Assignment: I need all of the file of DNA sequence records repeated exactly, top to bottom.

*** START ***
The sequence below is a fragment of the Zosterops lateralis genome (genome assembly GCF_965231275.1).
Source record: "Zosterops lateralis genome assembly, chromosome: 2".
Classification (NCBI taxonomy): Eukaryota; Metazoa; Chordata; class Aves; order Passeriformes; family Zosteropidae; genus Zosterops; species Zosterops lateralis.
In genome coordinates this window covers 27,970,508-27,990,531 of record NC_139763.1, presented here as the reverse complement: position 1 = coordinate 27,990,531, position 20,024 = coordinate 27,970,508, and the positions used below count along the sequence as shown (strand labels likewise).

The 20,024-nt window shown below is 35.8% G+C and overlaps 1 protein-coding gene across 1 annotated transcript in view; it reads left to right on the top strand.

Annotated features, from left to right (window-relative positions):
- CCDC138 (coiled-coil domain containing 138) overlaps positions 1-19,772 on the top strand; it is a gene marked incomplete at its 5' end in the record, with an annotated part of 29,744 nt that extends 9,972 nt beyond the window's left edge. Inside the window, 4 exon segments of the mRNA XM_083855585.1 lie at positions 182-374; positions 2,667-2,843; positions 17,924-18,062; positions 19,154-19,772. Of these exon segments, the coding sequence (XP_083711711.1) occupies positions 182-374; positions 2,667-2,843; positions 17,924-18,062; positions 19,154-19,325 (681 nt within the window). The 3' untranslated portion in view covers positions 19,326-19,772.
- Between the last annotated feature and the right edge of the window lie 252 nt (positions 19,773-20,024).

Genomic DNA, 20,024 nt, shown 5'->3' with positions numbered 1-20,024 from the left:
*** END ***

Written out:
The sequence below is a fragment of the Zosterops lateralis genome (genome assembly GCF_965231275.1).
Source record: "Zosterops lateralis genome assembly, chromosome: 2".
Classification (NCBI taxonomy): Eukaryota; Metazoa; Chordata; class Aves; order Passeriformes; family Zosteropidae; genus Zosterops; species Zosterops lateralis.
In genome coordinates this window covers 27,970,508-27,990,531 of record NC_139763.1, presented here as the reverse complement: position 1 = coordinate 27,990,531, position 20,024 = coordinate 27,970,508, and the positions used below count along the sequence as shown (strand labels likewise).

The 20,024-nt window shown below is 35.8% G+C and overlaps 1 protein-coding gene across 1 annotated transcript in view; it reads left to right on the top strand.

Annotated features, from left to right (window-relative positions):
- CCDC138 (coiled-coil domain containing 138) overlaps positions 1-19,772 on the top strand; it is a gene marked incomplete at its 5' end in the record, with an annotated part of 29,744 nt that extends 9,972 nt beyond the window's left edge. Inside the window, 4 exon segments of the mRNA XM_083855585.1 lie at positions 182-374; positions 2,667-2,843; positions 17,924-18,062; positions 19,154-19,772. Of these exon segments, the coding sequence (XP_083711711.1) occupies positions 182-374; positions 2,667-2,843; positions 17,924-18,062; positions 19,154-19,325 (681 nt within the window). The 3' untranslated portion in view covers positions 19,326-19,772.
- Between the last annotated feature and the right edge of the window lie 252 nt (positions 19,773-20,024).

Genomic DNA, 20,024 nt, shown 5'->3' with positions numbered 1-20,024 from the left: